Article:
Formal vs Informal English – is the landscape CHANGING?

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There was a time when I was young and first took on my first job that I learned that to be considered a ‘professional’ or ‘an employee’, there meant a clear understanding of heirachy and it was entrenched into our language. It usually came in the form of calling people in higher positions either ‘Sir’ or ‘Ma’am’ or “Mr or Mrs or Miss…’.

I was incredibly surprised however when I did start into my first job that my immediate superiors insisted on first names, Dave and Dale and Greg. Initially it was scary but ultimately made no difference to the feeling of whether they were superior or not, what it did do was make me feel like they were approachable and that they wanted to appear human to me.

In no way did it detract from my feelings that I was now able to use and abuse this person as if they were a person in the street, the respect was still there, no matter the name.

This brings me to the new world of ‘informal-ness’. In many ESL textbooks there are clear lessons on the difference between formal and informal language. Still today start a letter to someone you don’t know in a professional context should begin with ‘Dear Sir/Madam’, however once you actually get to know that person (after a few letters or emails) slowly you find yourself sliding into the first name terms and even starting your letters with ‘Hi!’.

To add to this comes the new world of equality. When someone says that they are a CEO, it could mean that they manage 30,000 people or 3, the name is still the name, yet how we feel about talking to each is or was different, now we find ourselves becoming increasingly more informal with everyone.

So where is our ‘formal and informal language’ debate going? Should we drop all the ‘Dear Sirs, and Yours faithfully’s or should we redefine in fact when we should use them.

My proposal (and I want you to debate this with me), is to in fact redefine not ‘informal vs formal’ language, but redefine ‘respect’. Formal language is usually used to show respect, however does that mean that we don’t respect our friends or family?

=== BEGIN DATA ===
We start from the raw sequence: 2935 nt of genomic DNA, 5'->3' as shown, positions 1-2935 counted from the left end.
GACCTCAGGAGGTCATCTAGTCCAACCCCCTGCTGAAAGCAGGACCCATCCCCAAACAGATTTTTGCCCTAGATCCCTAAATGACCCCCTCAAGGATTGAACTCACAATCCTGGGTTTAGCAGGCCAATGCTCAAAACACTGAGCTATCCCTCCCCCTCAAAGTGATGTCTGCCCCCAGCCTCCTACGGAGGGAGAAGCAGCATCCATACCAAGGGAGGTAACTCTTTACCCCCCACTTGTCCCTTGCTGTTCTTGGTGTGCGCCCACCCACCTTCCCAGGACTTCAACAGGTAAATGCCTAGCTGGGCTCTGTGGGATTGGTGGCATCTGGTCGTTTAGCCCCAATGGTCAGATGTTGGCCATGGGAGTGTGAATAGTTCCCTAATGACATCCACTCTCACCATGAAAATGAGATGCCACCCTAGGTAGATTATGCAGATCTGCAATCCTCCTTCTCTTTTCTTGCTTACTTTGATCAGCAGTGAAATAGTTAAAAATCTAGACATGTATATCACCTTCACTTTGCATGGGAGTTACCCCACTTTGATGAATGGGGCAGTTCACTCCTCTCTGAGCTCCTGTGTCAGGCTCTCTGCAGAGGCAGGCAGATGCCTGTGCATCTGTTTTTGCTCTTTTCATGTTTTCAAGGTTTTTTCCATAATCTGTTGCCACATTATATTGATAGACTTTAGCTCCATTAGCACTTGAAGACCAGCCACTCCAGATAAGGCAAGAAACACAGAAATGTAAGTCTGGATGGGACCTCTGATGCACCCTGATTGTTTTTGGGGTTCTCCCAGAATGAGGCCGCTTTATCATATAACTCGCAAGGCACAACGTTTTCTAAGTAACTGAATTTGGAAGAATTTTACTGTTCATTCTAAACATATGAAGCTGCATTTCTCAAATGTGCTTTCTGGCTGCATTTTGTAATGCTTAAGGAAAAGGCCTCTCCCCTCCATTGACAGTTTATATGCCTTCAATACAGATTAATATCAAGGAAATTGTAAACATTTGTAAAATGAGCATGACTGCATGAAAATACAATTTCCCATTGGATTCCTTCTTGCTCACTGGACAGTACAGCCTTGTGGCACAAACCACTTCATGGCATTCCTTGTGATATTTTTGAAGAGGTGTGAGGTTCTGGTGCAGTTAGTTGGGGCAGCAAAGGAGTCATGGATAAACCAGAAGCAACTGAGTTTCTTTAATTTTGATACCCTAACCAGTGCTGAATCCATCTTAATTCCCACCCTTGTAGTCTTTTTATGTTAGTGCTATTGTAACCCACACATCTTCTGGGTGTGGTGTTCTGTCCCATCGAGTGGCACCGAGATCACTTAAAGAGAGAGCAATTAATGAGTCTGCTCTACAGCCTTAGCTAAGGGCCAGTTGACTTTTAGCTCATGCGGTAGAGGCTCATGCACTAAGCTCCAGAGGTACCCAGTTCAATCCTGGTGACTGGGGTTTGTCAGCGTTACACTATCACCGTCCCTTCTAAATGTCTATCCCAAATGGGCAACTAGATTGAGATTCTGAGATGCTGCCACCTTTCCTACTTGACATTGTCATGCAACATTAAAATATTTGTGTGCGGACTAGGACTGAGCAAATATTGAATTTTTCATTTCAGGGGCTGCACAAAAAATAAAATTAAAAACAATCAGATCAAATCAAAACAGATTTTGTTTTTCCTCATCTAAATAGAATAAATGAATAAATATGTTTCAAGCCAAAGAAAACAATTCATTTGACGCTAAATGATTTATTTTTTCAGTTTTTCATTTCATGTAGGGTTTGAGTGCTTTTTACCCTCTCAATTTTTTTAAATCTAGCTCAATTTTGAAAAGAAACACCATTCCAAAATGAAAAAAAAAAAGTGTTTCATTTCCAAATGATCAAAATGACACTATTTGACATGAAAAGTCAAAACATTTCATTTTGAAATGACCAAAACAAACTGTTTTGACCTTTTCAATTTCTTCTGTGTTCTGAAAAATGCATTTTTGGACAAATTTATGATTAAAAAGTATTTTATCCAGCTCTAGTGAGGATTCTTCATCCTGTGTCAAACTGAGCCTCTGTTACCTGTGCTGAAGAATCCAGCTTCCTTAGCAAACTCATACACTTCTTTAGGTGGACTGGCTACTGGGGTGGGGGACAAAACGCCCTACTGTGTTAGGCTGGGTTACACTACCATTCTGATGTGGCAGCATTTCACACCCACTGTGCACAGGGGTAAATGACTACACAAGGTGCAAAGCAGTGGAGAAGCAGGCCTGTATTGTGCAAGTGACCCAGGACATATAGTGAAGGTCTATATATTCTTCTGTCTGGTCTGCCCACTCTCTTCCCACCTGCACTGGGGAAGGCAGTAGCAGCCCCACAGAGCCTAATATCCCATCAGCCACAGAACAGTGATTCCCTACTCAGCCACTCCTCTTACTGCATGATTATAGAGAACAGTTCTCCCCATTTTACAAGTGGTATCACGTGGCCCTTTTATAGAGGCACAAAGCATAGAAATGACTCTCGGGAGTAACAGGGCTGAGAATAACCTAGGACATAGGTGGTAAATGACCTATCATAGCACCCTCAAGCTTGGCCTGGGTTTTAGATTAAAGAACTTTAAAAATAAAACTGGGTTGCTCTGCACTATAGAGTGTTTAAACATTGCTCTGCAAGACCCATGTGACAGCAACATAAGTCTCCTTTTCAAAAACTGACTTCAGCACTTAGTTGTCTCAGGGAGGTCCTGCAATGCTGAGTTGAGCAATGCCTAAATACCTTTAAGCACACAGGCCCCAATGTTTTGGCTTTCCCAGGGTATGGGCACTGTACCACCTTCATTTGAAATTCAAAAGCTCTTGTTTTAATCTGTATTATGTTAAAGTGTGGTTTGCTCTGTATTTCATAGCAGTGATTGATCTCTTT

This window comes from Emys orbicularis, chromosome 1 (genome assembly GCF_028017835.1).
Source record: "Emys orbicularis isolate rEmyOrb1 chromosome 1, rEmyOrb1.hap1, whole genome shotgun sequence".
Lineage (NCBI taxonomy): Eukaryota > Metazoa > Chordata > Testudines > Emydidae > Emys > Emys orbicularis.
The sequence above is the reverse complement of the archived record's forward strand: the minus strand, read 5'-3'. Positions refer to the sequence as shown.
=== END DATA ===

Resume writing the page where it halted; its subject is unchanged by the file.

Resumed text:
I do believe that the black and white versions of formal and informal formats need to disappear, and there needs to be a new development in the ESL curriculum that explores the terms of ‘friendly language’ vs ‘unfriendly language’, as this is really what we are saying in this day and age. But the nuances for ‘friendly and unfriendly’ formats can also change depending on what the person feels comfortable.

What are your thoughts as a student or a teacher of ESL?

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3 thoughts on “Formal vs Informal English – is the landscape CHANGING?

  1. I know from learning Polish, that they Poles a stricter sense of formal vs. informal language, than we do in English speaking countries. In Polish culture, if someone is in an older age category, formal language in addressing that person is used. In cases where ages are similar, it then depends on whether the person is known to you. If they are known, the language tends to be informal. Its important to acknowledge, in the ESL world, that some students will still be coming from regions where formal language remains an important part of everyday life.

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